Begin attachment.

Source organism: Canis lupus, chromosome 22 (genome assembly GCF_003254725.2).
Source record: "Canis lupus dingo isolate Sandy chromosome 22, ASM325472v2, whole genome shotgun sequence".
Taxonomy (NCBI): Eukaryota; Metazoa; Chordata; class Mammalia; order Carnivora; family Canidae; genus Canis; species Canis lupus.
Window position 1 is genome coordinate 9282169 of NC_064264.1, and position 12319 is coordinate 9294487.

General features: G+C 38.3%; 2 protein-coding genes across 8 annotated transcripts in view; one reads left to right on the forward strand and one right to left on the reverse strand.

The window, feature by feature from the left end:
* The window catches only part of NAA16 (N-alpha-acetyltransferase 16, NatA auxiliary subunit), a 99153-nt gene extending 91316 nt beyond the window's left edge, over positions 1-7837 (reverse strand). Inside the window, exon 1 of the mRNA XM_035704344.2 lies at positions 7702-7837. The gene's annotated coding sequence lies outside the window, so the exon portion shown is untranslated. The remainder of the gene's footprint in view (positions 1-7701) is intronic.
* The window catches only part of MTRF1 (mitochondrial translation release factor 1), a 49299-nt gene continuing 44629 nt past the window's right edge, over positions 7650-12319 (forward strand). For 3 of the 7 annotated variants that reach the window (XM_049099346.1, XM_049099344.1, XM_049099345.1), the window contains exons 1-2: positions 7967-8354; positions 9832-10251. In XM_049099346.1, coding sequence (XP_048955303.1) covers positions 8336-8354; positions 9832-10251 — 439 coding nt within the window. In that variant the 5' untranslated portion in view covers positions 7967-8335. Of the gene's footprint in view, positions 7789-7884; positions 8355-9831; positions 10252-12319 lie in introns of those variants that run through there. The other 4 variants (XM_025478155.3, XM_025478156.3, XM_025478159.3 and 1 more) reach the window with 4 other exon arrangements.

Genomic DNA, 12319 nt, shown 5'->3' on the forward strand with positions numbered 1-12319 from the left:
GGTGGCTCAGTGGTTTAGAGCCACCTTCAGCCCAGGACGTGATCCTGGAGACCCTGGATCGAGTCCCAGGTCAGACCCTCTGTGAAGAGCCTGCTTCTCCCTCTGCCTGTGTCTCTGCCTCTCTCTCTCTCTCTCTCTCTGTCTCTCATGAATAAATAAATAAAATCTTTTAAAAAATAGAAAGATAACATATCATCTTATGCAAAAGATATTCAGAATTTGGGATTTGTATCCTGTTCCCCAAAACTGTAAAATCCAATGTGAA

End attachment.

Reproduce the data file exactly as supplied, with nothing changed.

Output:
Source organism: Canis lupus, chromosome 22 (genome assembly GCF_003254725.2).
Source record: "Canis lupus dingo isolate Sandy chromosome 22, ASM325472v2, whole genome shotgun sequence".
Taxonomy (NCBI): Eukaryota; Metazoa; Chordata; class Mammalia; order Carnivora; family Canidae; genus Canis; species Canis lupus.
Window position 1 is genome coordinate 9282169 of NC_064264.1, and position 12319 is coordinate 9294487.

General features: G+C 38.3%; 2 protein-coding genes across 8 annotated transcripts in view; one reads left to right on the forward strand and one right to left on the reverse strand.

The window, feature by feature from the left end:
* The window catches only part of NAA16 (N-alpha-acetyltransferase 16, NatA auxiliary subunit), a 99153-nt gene extending 91316 nt beyond the window's left edge, over positions 1-7837 (reverse strand). Inside the window, exon 1 of the mRNA XM_035704344.2 lies at positions 7702-7837. The gene's annotated coding sequence lies outside the window, so the exon portion shown is untranslated. The remainder of the gene's footprint in view (positions 1-7701) is intronic.
* The window catches only part of MTRF1 (mitochondrial translation release factor 1), a 49299-nt gene continuing 44629 nt past the window's right edge, over positions 7650-12319 (forward strand). For 3 of the 7 annotated variants that reach the window (XM_049099346.1, XM_049099344.1, XM_049099345.1), the window contains exons 1-2: positions 7967-8354; positions 9832-10251. In XM_049099346.1, coding sequence (XP_048955303.1) covers positions 8336-8354; positions 9832-10251 — 439 coding nt within the window. In that variant the 5' untranslated portion in view covers positions 7967-8335. Of the gene's footprint in view, positions 7789-7884; positions 8355-9831; positions 10252-12319 lie in introns of those variants that run through there. The other 4 variants (XM_025478155.3, XM_025478156.3, XM_025478159.3 and 1 more) reach the window with 4 other exon arrangements.

Genomic DNA, 12319 nt, shown 5'->3' on the forward strand with positions numbered 1-12319 from the left:
GGTGGCTCAGTGGTTTAGAGCCACCTTCAGCCCAGGACGTGATCCTGGAGACCCTGGATCGAGTCCCAGGTCAGACCCTCTGTGAAGAGCCTGCTTCTCCCTCTGCCTGTGTCTCTGCCTCTCTCTCTCTCTCTCTCTCTGTCTCTCATGAATAAATAAATAAAATCTTTTAAAAAATAGAAAGATAACATATCATCTTATGCAAAAGATATTCAGAATTTGGGATTTGTATCCTGTTCCCCAAAACTGTAAAATCCAATGTGAA